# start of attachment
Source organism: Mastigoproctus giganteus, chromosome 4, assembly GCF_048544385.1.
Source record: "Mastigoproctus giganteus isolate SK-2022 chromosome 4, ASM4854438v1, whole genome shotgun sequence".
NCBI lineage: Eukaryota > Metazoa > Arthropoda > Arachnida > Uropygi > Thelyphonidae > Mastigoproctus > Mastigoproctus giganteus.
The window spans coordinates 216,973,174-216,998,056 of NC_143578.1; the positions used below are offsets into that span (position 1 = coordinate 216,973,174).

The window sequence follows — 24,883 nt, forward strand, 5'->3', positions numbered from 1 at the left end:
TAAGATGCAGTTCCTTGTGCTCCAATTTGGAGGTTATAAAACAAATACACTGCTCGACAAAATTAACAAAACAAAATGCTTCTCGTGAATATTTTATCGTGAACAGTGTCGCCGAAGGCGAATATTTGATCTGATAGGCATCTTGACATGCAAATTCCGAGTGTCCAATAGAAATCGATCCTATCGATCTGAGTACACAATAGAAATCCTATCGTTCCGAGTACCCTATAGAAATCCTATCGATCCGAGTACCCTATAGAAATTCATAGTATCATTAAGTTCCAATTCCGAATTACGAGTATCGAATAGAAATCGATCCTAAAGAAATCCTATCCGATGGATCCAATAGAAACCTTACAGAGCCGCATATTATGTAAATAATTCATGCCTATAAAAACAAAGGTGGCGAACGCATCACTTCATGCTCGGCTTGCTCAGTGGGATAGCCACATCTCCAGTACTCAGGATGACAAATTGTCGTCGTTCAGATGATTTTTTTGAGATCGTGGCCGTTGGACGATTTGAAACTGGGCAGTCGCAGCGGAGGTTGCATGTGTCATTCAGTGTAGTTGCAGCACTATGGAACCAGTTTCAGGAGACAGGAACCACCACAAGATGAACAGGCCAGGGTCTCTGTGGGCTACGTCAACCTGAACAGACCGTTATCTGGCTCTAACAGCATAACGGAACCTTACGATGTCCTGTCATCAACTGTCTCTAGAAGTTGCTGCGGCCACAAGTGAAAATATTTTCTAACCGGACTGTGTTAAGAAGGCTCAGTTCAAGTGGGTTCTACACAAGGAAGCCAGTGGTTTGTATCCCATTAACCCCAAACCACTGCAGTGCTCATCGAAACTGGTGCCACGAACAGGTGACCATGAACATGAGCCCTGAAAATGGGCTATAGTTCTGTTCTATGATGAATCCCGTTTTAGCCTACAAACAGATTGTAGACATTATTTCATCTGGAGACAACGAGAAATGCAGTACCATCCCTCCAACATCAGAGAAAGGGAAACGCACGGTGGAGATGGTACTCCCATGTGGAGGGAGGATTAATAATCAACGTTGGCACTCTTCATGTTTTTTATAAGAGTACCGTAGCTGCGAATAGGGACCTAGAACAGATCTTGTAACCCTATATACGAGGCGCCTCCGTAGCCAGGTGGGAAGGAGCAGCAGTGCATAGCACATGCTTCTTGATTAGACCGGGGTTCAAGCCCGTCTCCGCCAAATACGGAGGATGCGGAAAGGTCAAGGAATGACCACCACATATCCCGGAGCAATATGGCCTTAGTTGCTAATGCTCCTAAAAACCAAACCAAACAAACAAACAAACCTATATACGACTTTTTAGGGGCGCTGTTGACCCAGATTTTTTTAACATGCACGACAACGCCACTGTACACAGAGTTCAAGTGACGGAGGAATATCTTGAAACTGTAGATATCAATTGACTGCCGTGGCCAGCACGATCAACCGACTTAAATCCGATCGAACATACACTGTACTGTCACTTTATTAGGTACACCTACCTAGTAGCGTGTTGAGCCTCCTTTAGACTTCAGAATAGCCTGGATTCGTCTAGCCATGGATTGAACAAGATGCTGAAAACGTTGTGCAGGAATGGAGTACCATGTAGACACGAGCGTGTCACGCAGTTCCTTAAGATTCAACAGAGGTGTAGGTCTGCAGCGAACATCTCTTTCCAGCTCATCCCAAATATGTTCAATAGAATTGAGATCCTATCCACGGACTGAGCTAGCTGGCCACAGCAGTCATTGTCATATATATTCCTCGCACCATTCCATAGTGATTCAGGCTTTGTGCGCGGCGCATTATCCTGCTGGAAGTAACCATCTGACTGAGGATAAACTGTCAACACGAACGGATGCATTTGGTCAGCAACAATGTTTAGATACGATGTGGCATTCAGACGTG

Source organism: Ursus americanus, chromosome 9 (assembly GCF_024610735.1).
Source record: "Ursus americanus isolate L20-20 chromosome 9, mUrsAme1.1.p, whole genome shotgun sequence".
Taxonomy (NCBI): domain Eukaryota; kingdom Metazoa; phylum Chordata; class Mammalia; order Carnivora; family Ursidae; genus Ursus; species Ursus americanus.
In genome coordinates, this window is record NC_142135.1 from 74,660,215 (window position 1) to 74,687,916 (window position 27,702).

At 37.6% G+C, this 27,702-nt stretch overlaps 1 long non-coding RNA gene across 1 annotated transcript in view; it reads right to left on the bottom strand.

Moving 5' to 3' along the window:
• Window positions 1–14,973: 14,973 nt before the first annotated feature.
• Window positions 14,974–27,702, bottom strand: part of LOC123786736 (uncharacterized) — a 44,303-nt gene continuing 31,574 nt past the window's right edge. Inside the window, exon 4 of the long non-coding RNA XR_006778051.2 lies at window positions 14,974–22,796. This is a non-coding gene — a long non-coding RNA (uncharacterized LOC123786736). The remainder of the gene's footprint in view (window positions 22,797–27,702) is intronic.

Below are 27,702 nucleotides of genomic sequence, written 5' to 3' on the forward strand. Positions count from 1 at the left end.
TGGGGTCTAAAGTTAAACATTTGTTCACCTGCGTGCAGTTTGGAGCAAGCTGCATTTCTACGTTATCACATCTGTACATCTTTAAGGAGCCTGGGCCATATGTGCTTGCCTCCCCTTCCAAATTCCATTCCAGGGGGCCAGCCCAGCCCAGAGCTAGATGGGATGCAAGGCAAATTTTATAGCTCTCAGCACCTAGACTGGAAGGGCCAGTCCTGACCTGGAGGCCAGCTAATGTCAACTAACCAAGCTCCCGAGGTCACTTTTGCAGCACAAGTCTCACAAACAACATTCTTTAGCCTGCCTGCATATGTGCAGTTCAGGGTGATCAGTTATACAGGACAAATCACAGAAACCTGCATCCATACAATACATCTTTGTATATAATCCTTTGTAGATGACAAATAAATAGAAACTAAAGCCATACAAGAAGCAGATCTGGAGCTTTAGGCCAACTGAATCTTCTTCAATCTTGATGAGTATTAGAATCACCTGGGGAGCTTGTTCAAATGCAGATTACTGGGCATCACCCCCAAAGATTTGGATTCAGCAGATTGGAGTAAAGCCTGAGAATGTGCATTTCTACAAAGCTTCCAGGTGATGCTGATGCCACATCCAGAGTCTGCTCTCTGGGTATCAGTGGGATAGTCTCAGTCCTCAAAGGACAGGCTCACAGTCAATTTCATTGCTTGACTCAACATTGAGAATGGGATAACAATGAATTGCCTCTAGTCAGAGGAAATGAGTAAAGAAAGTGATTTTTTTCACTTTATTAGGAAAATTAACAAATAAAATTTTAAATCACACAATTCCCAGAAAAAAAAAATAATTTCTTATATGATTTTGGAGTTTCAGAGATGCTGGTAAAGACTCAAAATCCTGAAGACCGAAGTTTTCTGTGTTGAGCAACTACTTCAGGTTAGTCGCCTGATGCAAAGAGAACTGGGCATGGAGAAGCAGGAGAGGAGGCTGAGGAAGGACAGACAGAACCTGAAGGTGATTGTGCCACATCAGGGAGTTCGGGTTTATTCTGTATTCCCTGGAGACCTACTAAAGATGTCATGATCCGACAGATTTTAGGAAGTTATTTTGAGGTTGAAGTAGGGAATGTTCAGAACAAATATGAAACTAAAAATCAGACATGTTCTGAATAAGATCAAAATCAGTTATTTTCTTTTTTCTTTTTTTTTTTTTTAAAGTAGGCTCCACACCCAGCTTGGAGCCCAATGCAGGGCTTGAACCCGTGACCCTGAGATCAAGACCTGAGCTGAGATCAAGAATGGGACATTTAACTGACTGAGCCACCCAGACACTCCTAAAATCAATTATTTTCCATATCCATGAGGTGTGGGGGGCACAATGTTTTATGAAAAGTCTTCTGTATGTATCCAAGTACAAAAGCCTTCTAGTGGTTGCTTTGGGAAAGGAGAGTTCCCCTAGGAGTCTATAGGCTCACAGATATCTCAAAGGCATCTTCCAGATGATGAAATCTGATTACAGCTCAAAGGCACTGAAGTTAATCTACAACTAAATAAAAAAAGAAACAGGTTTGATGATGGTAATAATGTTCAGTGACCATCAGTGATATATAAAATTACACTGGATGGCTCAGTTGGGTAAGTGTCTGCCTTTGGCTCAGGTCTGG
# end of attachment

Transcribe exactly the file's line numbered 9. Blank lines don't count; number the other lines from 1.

Taxonomy (NCBI): domain Eukaryota; kingdom Metazoa; phylum Chordata; class Mammalia; order Carnivora; family Ursidae; genus Ursus; species Ursus americanus.